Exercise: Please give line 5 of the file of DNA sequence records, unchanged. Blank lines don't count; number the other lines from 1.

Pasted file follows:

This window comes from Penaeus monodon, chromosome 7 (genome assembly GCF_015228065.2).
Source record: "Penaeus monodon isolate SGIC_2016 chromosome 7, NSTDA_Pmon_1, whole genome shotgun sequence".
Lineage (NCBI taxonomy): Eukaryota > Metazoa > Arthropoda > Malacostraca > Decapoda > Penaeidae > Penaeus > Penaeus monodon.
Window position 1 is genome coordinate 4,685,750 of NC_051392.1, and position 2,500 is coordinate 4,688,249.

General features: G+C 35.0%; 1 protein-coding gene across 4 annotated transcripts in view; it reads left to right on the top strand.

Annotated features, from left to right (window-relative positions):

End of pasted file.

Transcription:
General features: G+C 35.0%; 1 protein-coding gene across 4 annotated transcripts in view; it reads left to right on the top strand.